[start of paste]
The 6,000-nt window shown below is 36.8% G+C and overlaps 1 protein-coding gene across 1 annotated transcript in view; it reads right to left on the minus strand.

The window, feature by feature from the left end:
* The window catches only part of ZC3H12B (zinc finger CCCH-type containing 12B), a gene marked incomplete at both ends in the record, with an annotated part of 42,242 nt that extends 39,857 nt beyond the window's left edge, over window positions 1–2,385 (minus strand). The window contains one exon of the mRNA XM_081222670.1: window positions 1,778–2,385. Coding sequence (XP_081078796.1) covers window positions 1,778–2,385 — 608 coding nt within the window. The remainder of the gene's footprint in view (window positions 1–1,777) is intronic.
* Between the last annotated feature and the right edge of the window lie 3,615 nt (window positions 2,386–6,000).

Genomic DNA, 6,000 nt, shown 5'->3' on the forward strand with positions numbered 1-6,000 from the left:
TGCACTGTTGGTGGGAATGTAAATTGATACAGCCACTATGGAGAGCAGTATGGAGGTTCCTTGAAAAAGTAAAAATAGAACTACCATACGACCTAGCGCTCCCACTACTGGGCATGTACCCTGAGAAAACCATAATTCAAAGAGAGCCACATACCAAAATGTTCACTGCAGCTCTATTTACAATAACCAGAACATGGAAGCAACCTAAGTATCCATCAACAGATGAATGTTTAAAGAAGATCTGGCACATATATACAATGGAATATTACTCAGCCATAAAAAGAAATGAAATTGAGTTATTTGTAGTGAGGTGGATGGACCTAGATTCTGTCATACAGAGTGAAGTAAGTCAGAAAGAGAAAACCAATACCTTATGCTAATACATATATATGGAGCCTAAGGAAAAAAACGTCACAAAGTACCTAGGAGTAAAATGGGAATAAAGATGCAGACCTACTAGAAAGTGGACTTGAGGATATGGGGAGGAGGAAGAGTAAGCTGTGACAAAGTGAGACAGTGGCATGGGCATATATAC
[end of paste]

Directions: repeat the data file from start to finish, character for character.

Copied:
The 6,000-nt window shown below is 36.8% G+C and overlaps 1 protein-coding gene across 1 annotated transcript in view; it reads right to left on the minus strand.

The window, feature by feature from the left end:
* The window catches only part of ZC3H12B (zinc finger CCCH-type containing 12B), a gene marked incomplete at both ends in the record, with an annotated part of 42,242 nt that extends 39,857 nt beyond the window's left edge, over window positions 1–2,385 (minus strand). The window contains one exon of the mRNA XM_081222670.1: window positions 1,778–2,385. Coding sequence (XP_081078796.1) covers window positions 1,778–2,385 — 608 coding nt within the window. The remainder of the gene's footprint in view (window positions 1–1,777) is intronic.
* Between the last annotated feature and the right edge of the window lie 3,615 nt (window positions 2,386–6,000).

Genomic DNA, 6,000 nt, shown 5'->3' on the forward strand with positions numbered 1-6,000 from the left:
TGCACTGTTGGTGGGAATGTAAATTGATACAGCCACTATGGAGAGCAGTATGGAGGTTCCTTGAAAAAGTAAAAATAGAACTACCATACGACCTAGCGCTCCCACTACTGGGCATGTACCCTGAGAAAACCATAATTCAAAGAGAGCCACATACCAAAATGTTCACTGCAGCTCTATTTACAATAACCAGAACATGGAAGCAACCTAAGTATCCATCAACAGATGAATGTTTAAAGAAGATCTGGCACATATATACAATGGAATATTACTCAGCCATAAAAAGAAATGAAATTGAGTTATTTGTAGTGAGGTGGATGGACCTAGATTCTGTCATACAGAGTGAAGTAAGTCAGAAAGAGAAAACCAATACCTTATGCTAATACATATATATGGAGCCTAAGGAAAAAAACGTCACAAAGTACCTAGGAGTAAAATGGGAATAAAGATGCAGACCTACTAGAAAGTGGACTTGAGGATATGGGGAGGAGGAAGAGTAAGCTGTGACAAAGTGAGACAGTGGCATGGGCATATATAC